Rep. Elise Stefanik joins GOP lawmakers planning to object to certifying Electoral College results

When Congress takes up the Electoral College certification process on Wednesday, count Rep. Elise Stefanik, R-N.Y., among the growing number of GOP lawmakers to object.

Well over 100 Republican House members are expected to vote against counting the electoral votes in key swing states marred by voter-fraud allegations, and the group will be joined by at least 12 Republican senators — led by Sens. Josh Hawley, R-Mo., and Ted Cruz, R-Texas, they have been dubbed the “Dirty Dozen.”

 

Stefanik released a statement Monday saying that she plans “to object to certain contested electors on January 6th.”

“I do not take this action lightly. I am acting to protect our democratic process,” she explained. “Article II and the Twelfth Amendment of the Constitution make clear that I have an obligation to act on this matter if I believe there are serious questions with respect to the Presidential election.”

“I believe those questions exist. Tens of millions of Americans are rightly concerned that the 2020 election featured unprecedented voting irregularities, unconstitutional overreach by unelected state officials and judges ignoring state election laws, and a fundamental lack of ballot integrity and security,” the statement continued.

Stefanik, who is seen as a rising star in the Republican Party and played a notable role in defending President Trump during the Democratic Party’s sham impeachment.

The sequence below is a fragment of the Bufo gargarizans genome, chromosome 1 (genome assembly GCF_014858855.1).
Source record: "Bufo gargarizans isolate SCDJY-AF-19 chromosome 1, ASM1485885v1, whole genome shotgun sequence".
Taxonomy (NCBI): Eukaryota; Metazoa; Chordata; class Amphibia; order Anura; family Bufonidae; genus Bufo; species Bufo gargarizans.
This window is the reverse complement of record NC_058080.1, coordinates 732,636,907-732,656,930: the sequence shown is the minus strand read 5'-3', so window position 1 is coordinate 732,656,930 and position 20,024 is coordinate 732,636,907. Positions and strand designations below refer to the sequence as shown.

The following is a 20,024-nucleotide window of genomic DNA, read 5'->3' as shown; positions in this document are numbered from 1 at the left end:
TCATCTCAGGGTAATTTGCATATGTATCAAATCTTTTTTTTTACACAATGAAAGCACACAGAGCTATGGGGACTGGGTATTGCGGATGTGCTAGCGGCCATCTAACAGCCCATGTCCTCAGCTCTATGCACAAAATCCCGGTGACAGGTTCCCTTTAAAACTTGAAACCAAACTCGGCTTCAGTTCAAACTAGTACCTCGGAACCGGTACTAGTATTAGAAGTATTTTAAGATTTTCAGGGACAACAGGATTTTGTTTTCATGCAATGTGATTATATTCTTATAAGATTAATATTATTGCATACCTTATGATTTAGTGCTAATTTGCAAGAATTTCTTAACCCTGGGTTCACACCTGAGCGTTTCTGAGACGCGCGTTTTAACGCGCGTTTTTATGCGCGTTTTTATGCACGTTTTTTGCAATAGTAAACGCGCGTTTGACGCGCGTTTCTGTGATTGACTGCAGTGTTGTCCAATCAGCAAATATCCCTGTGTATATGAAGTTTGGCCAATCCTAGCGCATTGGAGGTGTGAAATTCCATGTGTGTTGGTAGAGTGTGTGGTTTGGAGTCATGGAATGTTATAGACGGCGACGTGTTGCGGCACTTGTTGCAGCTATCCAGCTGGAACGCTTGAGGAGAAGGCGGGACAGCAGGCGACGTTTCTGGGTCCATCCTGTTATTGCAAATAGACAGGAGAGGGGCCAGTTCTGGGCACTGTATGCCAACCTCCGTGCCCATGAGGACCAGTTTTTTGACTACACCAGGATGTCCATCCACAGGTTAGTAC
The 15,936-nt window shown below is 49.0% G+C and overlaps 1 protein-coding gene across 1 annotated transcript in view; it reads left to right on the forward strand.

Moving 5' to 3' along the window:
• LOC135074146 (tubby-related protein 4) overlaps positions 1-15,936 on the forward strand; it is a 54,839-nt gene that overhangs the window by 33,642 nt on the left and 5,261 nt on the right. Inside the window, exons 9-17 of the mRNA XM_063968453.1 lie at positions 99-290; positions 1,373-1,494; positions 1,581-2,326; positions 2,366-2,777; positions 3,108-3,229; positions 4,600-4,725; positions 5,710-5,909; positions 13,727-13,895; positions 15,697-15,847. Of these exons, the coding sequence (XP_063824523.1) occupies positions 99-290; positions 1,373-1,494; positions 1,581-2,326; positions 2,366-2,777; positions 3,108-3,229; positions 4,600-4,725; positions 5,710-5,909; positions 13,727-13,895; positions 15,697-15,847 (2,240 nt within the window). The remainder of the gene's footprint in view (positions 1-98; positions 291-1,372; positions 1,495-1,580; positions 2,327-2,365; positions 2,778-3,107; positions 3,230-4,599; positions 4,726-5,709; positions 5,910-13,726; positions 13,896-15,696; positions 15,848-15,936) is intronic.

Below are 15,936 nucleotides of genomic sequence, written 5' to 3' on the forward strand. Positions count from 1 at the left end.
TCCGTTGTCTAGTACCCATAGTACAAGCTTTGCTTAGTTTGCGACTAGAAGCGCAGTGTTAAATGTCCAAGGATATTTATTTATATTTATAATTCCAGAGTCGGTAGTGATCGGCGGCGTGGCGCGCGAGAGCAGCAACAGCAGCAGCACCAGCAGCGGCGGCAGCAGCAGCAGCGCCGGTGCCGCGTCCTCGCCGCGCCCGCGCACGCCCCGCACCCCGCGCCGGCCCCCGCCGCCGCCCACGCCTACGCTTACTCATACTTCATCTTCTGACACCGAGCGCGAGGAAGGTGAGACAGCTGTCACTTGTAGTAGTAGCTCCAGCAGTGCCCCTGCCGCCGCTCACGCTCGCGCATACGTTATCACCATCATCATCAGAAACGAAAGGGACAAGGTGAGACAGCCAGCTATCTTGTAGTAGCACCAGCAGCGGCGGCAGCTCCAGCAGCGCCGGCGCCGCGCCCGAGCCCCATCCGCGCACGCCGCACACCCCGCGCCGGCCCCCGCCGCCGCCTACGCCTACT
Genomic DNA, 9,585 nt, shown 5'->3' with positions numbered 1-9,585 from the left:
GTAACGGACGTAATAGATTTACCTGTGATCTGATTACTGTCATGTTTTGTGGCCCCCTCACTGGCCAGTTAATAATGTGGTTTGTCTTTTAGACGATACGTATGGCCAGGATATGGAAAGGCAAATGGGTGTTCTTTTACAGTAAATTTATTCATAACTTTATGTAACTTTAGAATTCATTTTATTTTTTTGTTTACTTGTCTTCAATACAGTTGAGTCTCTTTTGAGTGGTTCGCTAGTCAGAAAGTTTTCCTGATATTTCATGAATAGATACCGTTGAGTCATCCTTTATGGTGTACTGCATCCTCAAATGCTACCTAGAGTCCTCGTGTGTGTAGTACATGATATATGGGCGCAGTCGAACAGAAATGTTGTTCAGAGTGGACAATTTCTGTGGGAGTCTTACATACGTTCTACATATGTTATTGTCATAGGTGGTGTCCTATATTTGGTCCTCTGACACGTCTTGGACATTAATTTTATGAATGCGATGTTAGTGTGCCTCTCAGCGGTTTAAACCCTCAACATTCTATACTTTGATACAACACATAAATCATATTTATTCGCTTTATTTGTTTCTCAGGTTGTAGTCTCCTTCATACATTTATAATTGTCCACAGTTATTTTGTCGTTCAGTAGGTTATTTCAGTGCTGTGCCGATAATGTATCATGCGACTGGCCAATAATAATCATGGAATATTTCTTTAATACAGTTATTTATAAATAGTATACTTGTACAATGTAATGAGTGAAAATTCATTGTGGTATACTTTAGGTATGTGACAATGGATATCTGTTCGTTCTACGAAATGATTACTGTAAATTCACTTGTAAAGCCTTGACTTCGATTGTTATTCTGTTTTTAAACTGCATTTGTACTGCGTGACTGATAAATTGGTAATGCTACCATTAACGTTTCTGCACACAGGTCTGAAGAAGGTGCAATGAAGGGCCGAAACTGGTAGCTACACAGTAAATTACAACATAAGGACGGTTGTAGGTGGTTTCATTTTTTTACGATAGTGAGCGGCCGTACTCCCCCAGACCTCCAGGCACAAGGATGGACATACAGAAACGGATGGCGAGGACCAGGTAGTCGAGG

The lawmaker let it be known in the release that she hears the “tens of thousands of constituents and patriots across the country who have reached out to me in the past few weeks.”

“The most precious foundation and covenant of our Republic is the right to vote, and consequently, the faith in the sanctity of our nation’s free and fair elections,” Stefanik concluded. “As a Member of Congress, I am committed to restoring the faith of the American people in our elections – that they are free, fair, secure, and according to the United States Constitution.”

With members from both chambers objecting, the House and Senate will be required to separate and debate an objection for up to two hours, before casting a vote — it will not change the outcome of the election but will prolong the affirmation of Joe Biden’s so-called victory.

House Minority Leader Kevin McCarthy, R-Calif., has expressed support for the effort to oppose the electoral vote, arguing it would spur change, the New York Post reported.

“I think it’s right that we have the debate,” he told the media. “I mean, you see now that senators are going to object, the House is going to object — how else do we have a way to change the election problems?”

Senate Majority Leader Mitch McConnell, R-Ky., has privately warned GOP senators to avoid the floor fight, saying it would force a “terrible vote” for Republicans.

Tom Tillison

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